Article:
The liquid modernity is agile , as it follows the fashion and the thought of that time. Science, technique, education, health, human relations and everything else that was created by human beings to compose society are subjected to the capitalist logic of consumption .
See also: Social institutions – social bodies that aim at integrating members of society
Liquid modernity and human relations
Human relations were extremely shaken by the rise of liquid modernity. Bauman uses the term “ connection ” to name relationships in liquid modernity instead of relationships, since what is desired from then on is something that can be accumulated in greater numbers, but with sufficient superficiality to disconnect at any time . Friendship and love relationships are replaced by connections, which can be broken at any time .
Social networks have completely changed human relationships.
Social networks and the internet served as an instrument for the intensification of what Bauman called liquid love : the pseudo-amorous relationship of liquid modernity. We do not seek, as in solid modernity, an affective and loving company as it was in solid modernity, but we look for a connection (which may be sexual or not, the non-sexual substituting what was friendship) that results in pleasure for the individual. The imperative of liquid modernity is the search for pleasure at any cost , even when using people as objects. In fact, in liquid modernity, the subject becomes an object.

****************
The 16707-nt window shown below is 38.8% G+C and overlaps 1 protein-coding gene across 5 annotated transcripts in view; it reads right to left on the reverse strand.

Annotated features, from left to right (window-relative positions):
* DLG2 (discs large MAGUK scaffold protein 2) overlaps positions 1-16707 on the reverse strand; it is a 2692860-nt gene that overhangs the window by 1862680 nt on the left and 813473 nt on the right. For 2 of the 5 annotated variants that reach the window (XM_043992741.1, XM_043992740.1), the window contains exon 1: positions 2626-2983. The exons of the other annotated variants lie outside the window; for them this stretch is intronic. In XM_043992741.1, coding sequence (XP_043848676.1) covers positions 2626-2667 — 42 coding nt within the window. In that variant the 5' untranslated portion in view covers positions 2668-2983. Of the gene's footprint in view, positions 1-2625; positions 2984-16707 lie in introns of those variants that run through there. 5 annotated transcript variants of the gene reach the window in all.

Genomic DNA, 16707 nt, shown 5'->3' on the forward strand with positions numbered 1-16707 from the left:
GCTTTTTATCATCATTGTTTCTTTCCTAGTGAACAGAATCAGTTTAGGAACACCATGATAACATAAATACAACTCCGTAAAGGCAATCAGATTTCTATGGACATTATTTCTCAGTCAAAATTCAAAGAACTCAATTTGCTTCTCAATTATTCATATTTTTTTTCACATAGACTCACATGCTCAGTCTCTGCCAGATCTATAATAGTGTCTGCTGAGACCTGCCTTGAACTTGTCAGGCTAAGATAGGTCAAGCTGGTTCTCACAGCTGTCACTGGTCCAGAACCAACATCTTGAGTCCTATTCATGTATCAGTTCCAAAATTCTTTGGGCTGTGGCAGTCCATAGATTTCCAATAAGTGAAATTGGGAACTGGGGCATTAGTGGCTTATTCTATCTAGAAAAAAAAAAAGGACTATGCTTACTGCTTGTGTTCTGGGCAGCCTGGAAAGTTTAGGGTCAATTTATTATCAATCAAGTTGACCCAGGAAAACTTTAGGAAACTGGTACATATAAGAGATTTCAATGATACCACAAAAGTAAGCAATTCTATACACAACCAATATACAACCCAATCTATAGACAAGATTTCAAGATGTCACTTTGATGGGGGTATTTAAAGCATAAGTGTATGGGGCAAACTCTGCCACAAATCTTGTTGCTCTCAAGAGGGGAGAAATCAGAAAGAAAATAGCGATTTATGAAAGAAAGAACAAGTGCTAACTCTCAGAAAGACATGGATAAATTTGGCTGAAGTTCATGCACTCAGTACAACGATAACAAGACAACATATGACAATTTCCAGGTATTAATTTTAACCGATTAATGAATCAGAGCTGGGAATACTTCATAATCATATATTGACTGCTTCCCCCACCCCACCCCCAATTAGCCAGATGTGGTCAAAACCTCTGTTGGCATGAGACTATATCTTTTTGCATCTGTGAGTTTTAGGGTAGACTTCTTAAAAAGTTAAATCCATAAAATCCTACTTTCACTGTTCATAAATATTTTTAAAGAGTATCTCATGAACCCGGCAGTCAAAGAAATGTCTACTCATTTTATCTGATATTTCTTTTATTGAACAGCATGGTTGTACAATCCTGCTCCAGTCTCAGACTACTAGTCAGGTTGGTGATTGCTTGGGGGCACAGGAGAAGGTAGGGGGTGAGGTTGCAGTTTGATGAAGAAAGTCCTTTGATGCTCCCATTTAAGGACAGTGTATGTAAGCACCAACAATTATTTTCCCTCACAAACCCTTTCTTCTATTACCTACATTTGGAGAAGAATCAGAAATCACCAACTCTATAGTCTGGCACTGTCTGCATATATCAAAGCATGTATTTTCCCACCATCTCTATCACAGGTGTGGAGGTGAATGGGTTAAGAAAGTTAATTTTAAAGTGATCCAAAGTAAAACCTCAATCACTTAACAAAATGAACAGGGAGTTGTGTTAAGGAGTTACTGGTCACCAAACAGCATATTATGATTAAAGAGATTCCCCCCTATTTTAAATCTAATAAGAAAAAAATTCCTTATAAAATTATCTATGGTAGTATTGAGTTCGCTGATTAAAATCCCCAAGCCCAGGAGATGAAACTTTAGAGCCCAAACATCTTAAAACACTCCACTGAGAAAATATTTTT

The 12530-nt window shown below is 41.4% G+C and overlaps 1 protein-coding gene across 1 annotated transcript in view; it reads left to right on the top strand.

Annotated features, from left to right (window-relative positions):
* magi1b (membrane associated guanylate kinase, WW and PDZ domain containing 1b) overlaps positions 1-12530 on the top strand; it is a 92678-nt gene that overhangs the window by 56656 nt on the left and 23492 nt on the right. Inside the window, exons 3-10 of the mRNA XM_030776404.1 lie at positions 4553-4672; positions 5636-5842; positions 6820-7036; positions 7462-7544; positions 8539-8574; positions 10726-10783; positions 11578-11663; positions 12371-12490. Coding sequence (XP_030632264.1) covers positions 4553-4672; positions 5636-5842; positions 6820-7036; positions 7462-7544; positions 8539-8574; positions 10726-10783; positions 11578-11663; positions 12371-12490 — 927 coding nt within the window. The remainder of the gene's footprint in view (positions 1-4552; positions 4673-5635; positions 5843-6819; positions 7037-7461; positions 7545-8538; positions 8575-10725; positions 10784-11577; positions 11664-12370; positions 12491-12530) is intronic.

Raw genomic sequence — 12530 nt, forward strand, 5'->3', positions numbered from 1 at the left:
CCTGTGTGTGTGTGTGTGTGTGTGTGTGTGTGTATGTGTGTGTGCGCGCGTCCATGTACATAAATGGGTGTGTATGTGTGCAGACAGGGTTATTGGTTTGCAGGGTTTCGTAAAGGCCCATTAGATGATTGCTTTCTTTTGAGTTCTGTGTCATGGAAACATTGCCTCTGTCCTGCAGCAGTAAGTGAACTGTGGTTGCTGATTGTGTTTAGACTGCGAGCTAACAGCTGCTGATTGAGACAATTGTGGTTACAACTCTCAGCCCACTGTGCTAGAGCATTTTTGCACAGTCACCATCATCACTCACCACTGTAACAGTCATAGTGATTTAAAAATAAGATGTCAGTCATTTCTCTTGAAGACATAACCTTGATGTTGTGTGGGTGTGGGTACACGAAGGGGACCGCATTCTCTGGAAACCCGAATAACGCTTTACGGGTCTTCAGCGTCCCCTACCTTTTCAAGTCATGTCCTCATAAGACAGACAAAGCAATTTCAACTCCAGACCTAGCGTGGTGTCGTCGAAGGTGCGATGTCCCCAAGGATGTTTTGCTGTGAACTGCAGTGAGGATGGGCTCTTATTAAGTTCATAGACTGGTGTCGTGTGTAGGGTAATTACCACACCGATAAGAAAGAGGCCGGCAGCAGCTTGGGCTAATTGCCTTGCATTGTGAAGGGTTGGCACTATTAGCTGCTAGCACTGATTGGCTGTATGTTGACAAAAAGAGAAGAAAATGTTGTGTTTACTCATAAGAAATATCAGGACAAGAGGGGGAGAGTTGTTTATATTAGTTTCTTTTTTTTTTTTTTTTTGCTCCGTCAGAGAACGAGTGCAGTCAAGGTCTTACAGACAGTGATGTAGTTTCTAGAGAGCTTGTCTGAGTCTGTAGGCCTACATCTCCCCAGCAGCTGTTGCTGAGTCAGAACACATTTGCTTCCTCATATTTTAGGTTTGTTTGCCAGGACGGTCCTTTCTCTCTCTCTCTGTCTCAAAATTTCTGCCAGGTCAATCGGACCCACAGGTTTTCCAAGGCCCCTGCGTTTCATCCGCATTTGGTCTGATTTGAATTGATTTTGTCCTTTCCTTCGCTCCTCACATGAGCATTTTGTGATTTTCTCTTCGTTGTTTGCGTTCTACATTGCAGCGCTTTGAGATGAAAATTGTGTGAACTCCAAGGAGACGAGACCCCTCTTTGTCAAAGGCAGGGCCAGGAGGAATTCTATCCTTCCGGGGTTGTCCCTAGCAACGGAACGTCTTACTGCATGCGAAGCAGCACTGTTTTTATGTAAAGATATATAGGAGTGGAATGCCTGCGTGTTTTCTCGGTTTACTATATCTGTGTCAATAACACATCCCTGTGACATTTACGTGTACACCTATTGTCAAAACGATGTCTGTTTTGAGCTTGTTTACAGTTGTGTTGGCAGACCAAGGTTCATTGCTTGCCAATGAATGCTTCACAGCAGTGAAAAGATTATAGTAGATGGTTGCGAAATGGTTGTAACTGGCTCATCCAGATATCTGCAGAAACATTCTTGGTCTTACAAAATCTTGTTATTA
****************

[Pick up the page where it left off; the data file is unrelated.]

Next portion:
The connections established between people are banal and casual ties. People are looking for a large number of connections, as this has become a cause for ostentation. More partners and sexual partners, more “friends” (who, in fact, are, in most cases, colleagues or acquaintances), because the more connections, the more famous the person is considered. Just make a brief analysis of social relationships on social networks like Facebook: the more “friends” (which, in fact, are just virtual contacts) the person has, the more requested he becomes.
The sex was also reduced to a mere object of pleasure. It is true that, as a physiological impulse of the body, the animal side of the human being seeks sex for pleasure, and not for reproduction itself. Pleasure is nature’s bait to attract the animal to sexual intercourse, because, thus, nature gets the animals to reproduce and the species are maintained.